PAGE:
Symbian Foundation to close all websites

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Following the news that it would now become a licensing body, the Symbian Foundation has announced that all of its websites will close down on December 17th 2010. After that date, every site under the domain, including,, and, will no longer be online. In addition, it has been said that the Twitter and Facebook accounts for the Symbian Foundation "are also likely to be discontinued". Read on for further details and ramifications.

The Symbian Foundation have confirmed that they will no longer host any of the content currently available on the website. This includes Product Development Kits (PDK's) and databases for forums, wikis and bug reports. After December 17th, the Symbian Foundation will only have a 12-strong team of staff focusing on the remaining operational tasks until the end of Q1 2011. This retained team will not have the time (or possibly expertise) to maintain the websites. 

Anyone who needs a copy of content from any of the Symbian Foundation websites can request a DVD or USB drive containing all of this data. It is unlikely such formats will be ready to ship before the end of January 2011, and that shipping and media costs may be charged. Furthermore, all databases will be provided in their original formats, so the correct software (Bugzilla, MediaWiki, etc.) are required to read them.

The Symbian Foundation say that they are working with Nokia to provide a long term means to keep documentation about the platform online. There are currently no firm details of how this will happen.

Symbian Foundation website closure

The closure of the Symbian Foundation website in its current form was to be expected as a natural part of Symbian's development and governance transferring solely back to Nokia. In the future it would make sense to have a reference website pertaining to licensing information for other corporations wishing to use Symbian.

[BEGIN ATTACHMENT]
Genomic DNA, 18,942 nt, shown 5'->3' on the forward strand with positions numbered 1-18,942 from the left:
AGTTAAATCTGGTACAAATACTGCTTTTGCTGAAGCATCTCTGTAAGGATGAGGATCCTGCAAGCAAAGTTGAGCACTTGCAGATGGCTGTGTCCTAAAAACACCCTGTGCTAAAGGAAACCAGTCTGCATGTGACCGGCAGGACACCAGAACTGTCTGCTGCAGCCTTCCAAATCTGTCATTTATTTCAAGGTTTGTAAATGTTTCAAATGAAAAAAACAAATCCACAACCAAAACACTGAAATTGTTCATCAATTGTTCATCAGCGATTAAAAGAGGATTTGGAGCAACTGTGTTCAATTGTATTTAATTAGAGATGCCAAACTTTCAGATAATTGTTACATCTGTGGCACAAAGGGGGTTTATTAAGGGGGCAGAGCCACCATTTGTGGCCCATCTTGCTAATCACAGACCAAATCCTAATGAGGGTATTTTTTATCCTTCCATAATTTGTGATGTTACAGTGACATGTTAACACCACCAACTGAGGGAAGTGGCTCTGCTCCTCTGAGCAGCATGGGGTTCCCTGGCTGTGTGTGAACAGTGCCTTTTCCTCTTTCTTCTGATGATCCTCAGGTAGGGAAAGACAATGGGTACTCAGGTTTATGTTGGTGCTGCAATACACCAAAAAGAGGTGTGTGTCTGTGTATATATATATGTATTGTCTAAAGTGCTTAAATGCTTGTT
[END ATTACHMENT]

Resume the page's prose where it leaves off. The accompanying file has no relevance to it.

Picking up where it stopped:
There are concerns from some in the Symbian community that this heralds the end of Symbian's life in open source. Indeed, within the terms of the Eclipse Public Licence (EPL, under which Symbian was released), it is conceivable that Nokia could maintain the open version of Symbian for licensing, but then continue developing their own closed version for phones. However, this would be contrary to Nokia's statements from earlier this month, which promised an 'open model'.

A good indication of the direction Nokia is intending to make can be found in the minutes of the Symbian Foundation's final all councils meeting. Nokia's Petra Soderling presented some information of Nokia's future intentions:

  • The Symbian platform remains business critical to Nokia and their estimate of selling >50 million S^3-based devices still holds
  • Nokia plan to develop the Symbian platform further
  • Nokia are looking at an alternate open and direct model for making the platform available to the community in future. The aim is that the model "will be no less open, free and flexible" than today's model